Women in the Military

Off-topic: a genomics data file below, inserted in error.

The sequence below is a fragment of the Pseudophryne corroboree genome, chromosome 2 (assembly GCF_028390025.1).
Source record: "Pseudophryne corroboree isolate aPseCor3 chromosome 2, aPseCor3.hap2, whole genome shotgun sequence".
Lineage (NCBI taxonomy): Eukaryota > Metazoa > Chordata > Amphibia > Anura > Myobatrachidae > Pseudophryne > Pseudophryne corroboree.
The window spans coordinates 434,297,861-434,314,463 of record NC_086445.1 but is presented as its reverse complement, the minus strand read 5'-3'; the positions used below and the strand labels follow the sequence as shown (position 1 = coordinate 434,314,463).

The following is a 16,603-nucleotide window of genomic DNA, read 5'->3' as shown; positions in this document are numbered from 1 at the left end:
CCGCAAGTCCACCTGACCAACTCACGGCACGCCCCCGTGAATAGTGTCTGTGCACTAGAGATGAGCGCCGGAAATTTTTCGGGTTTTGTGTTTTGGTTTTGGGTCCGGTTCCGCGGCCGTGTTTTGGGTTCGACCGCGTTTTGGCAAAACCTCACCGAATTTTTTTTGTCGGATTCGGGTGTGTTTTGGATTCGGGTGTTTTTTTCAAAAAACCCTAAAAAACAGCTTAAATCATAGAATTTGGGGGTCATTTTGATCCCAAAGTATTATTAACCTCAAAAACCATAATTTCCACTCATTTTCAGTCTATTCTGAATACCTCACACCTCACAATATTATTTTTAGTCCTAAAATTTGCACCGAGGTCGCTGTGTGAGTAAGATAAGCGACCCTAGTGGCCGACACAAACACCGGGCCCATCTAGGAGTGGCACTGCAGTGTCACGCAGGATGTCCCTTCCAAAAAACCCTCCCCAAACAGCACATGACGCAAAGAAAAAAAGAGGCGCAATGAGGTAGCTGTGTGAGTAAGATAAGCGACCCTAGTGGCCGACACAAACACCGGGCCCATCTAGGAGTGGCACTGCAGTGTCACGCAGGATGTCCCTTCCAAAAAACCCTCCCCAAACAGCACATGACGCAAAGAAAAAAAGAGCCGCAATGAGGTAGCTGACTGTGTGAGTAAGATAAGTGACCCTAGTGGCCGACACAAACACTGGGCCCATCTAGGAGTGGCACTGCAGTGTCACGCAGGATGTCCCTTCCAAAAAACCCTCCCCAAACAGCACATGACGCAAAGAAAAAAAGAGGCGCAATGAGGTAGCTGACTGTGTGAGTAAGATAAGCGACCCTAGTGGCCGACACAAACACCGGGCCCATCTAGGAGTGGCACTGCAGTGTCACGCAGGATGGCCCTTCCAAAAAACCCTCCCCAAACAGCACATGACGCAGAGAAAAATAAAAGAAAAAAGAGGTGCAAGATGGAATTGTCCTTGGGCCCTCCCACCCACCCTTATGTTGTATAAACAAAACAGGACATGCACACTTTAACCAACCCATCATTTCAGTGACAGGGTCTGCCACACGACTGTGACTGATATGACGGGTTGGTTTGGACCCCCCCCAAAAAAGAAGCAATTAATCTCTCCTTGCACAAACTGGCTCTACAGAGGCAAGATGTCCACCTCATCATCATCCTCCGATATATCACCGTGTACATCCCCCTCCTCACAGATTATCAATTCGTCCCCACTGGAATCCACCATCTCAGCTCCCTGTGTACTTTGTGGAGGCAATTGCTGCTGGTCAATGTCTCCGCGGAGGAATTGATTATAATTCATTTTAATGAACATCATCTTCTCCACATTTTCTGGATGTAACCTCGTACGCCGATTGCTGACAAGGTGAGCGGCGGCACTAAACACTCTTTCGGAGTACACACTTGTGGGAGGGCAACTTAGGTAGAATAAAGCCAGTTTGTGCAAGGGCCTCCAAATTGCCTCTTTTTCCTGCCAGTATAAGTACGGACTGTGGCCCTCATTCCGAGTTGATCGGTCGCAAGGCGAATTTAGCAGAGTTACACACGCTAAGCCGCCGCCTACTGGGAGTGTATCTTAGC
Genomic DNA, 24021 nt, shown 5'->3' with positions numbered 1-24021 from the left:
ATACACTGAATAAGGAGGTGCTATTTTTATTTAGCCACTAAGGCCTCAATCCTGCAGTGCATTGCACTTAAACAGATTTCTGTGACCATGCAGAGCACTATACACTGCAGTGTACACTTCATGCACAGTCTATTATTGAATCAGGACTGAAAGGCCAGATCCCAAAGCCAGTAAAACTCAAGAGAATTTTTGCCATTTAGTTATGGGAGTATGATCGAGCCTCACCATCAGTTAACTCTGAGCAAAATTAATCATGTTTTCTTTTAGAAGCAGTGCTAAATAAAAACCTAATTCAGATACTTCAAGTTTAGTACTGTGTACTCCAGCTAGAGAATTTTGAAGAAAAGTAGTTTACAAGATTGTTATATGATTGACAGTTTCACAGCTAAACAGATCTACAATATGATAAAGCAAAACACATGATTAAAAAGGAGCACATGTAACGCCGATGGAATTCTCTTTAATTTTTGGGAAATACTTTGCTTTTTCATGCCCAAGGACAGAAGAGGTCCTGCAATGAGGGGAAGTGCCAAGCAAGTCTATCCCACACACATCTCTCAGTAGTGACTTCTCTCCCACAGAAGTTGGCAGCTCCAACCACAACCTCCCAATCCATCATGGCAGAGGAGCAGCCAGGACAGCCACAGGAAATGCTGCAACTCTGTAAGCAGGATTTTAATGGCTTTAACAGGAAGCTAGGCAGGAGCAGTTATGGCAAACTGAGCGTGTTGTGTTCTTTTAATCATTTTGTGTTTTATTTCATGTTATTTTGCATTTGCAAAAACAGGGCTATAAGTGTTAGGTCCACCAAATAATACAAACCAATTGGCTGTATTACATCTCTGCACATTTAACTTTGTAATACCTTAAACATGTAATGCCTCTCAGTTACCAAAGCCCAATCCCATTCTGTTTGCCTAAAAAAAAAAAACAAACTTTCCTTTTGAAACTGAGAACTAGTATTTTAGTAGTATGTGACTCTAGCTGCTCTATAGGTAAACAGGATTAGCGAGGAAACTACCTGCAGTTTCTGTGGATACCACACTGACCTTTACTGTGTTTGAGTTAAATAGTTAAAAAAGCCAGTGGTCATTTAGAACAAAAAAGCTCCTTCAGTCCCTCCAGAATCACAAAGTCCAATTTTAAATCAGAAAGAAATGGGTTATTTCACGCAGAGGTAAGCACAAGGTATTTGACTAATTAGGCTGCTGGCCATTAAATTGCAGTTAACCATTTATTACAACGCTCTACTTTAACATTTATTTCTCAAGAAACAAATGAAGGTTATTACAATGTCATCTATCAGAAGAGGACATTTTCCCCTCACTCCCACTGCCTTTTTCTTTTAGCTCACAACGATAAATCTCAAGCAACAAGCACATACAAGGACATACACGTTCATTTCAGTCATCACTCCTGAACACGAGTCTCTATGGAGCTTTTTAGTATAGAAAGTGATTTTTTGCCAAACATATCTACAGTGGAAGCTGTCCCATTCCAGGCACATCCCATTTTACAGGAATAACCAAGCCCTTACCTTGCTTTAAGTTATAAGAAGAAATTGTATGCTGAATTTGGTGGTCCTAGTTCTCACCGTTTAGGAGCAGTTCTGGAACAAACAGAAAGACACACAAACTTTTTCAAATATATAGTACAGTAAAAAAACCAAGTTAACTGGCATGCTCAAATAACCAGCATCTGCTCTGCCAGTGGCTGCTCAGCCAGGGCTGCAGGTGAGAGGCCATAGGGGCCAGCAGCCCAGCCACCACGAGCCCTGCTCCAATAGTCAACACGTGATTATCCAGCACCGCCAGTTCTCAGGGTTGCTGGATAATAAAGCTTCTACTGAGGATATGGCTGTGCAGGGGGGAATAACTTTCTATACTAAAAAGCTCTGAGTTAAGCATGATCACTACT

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Men and women live in society jointly. According to the U.S. Constitution, all men are created equal, and thus includes women. Although everyone is considered equal, history of women in the military proves different. Many contributions have been given to the military by women for hundreds of years. 'Women's struggle for a place in the armed forces has been about seeking the full rights and responsibilities of citizenship' They have earned the right to the recruiting poster?s promise and challenge: 'Be All You Can Be'" Major General Jeanne Holm, USAF(Ret.) (Women 4 Mar 1998). Although the Military standards have been set, equal opportunity regardless of race, gender, or religion, "glass ceilings" are still in effect in the military. According to the Active Duty Military Personnel by Grade/Rank and Gender 1997 and 1995 chart, women are still stopped by a "glass ceiling". At the grade of O-10 from both 1997 and 1995, zero women had achieved this status. At O-9, two women and at O-8, three women respectively. For total officers in 1997 only 13.53% were women and total enlisted only 13.71% were women(Glass 4 Mar 1998). These facts and figures show the difficulty that women have had in breaking through the "glass ceiling" even today when women have proven themselves to be competent and successful. Women have served in the military for hundreds of years. The "official" history of the United States military begins in the 20th century with the establishment of the Army Nurse Corps in 1901 (American 4 Mar 1998). These women worked hard and dedicated to the troops and their country. They cared for the sick and wounded, identified and buried the dead, cooked, sewed, and laundered(American 4 Mar 1998). Although these women worked diligently and were dedicated, they were considered officially invisible and only earned half rations and earned the name Camp Followers(American 4 Mar 1998). Tending to the sick was considered woman?s work. Until 1901, they were civilian volunteers or contract workers who had no rank and received no benefits(American 4 Mar 1998). A bill was written by Dr. McGee to establish a permanent Nurse Corps of June 20, Congress passed this bill in 1901(American 4 Mar 1998). The United States Navy Nurse Corps was established on May 13,1908. At that time, no provisions had been made for rank and rating compensation equal to the Navy?s personnel(Women WWI 26 May 1999). In 1913 Navy nurses began serving on ships aboard the USS Mayflower and the USS Dolphin(American 26May 1999).

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